I am wondering if we aren't using the word "inspired" in two different ways. I am thinking of the process that led to the writing of the Scriptures. He seems to be using it to refer to the end product. To me, the problem with using it to describe a translation is that it raises difficulties like:

    1. Is the New World Translation inspired?
    2. Am I inspired when I prepare my own translation?
    3. If all translations are inspired, what does this do to the idea of inerrancy, since errors HAVE crept into the text, translations differ, and I can make a mistake in my own translation?

    Not trying to argue but to understand the position.
     
  15. Afterthought

    Afterthought Puritan Board Junior

    In a variety of churches I've attended, including an OPC congregation I used to attend, the reading of the Scriptures is prefaced with something like, "Hear the holy, authoritative, infallible, and inspired Word of God." Having gotten into a minor scuffle with a philosophy professor of mine on this very issue, I saw the importance of attributing the qualities of inspiration to a translation. But also wondering about your questions, I started a thread here. The basic answer I received was that of distinguishing between doctrine and detail within a translation (which I found easier to understand than Turretin's distinction).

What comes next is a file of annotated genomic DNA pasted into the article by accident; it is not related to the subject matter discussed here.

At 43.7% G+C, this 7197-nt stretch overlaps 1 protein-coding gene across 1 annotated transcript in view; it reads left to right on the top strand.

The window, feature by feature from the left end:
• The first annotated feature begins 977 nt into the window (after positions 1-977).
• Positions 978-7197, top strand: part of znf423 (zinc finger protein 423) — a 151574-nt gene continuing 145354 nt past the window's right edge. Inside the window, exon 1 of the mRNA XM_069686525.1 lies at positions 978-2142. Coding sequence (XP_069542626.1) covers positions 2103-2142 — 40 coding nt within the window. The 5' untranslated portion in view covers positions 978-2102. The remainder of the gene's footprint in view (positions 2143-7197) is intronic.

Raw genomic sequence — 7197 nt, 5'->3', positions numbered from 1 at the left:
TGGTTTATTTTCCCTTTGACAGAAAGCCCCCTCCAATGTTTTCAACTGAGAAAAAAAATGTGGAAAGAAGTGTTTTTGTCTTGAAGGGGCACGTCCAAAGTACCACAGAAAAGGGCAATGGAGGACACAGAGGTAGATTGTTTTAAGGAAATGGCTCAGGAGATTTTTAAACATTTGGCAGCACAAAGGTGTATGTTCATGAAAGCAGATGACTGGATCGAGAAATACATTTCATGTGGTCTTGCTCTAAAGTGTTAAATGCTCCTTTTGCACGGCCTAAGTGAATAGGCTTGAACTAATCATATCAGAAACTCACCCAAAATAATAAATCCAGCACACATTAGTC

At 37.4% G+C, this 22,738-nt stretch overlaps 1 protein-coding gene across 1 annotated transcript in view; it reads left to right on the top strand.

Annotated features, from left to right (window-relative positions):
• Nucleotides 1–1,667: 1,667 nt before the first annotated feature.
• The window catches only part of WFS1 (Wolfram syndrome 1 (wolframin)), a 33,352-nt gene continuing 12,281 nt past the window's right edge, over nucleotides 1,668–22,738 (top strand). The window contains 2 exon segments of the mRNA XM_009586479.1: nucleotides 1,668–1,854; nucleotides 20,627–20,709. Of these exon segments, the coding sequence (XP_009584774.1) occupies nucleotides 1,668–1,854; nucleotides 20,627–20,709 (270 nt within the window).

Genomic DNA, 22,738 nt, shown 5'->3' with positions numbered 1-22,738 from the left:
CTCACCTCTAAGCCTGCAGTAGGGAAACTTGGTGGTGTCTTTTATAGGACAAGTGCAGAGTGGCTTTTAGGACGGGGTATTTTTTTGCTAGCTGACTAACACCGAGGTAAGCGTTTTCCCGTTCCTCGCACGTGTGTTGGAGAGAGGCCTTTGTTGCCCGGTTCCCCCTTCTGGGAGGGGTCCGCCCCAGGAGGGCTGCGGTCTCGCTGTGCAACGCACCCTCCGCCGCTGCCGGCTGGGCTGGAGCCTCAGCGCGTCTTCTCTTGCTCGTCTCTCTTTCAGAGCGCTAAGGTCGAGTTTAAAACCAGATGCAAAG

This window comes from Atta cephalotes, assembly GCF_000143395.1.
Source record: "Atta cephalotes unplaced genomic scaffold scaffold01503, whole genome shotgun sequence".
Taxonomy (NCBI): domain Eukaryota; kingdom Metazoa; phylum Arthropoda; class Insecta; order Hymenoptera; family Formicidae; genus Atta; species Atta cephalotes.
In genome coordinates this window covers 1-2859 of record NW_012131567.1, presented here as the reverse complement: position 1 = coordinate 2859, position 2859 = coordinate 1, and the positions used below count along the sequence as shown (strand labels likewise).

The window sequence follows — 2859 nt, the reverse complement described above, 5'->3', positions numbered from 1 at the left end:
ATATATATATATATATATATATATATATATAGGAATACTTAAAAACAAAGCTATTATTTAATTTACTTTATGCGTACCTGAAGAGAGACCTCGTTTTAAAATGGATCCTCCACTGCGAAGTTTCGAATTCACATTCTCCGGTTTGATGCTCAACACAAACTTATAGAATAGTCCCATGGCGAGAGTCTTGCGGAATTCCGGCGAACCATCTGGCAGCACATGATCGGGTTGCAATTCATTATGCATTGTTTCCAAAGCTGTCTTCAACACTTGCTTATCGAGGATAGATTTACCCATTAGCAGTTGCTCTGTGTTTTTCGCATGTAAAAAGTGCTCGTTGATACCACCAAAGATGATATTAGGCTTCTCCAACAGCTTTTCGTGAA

I don't think I'm qualified to answer your specific questions, so I'll leave them for others. I'll just say in addition, that whatever possible disadvantages, there are also seem to me to be disadvantages to avoiding the use of "inspired" (with the implicit qualification, "as a product") with regards to translations. I mentioned one already (apologetics with unbelievers). Also, unless the translation has the qualities of "inspiration," no layman can know with any certainty what God is teaching or has spoken; no appeals to a translation can be made in defending or teaching a doctrine as coming from the Word of God. Neither can the layman meditate on the Word of God nor be assured of the mode of salvation on the basis of God's Word and Promise nor test sermons and false doctrines nor receive the public reading of the Scriptures as the "inspired" Word of God.
     
  16. Scott Bushey

    Scott Bushey Puritan Board Doctor

    Here is a quote from Matthew Winzer where he uses the term:

    “You seem to be leaving out of view the fact that the original autographs are described as being immediately inspired by God. When the sense of the original is accurately translated into another language it retains its quality as the inspired Word of God, or what may be called mediate inspiration. Hence, in Heb. 3:7ff, we read that the Holy Ghost says the words of Ps 95 in Greek (or English in our version), which was originally written in Hebrew. The fact has not been altered that this is the inspired word of God even though it has been translated into another language.”
     
  17. Ryan J. Ross

    Ryan J. Ross Puritan Board Freshman

    I think the confusion is terminological. To say mediated, one is simply stating "conveyed or transferred." Thus, mediated inspiration is the idea that the quality of inspiration in the original manuscript (and verbal communication) is retained in the translation. As to specific translations, the issue is whether the integrity of the inspired word is preserved in the copy.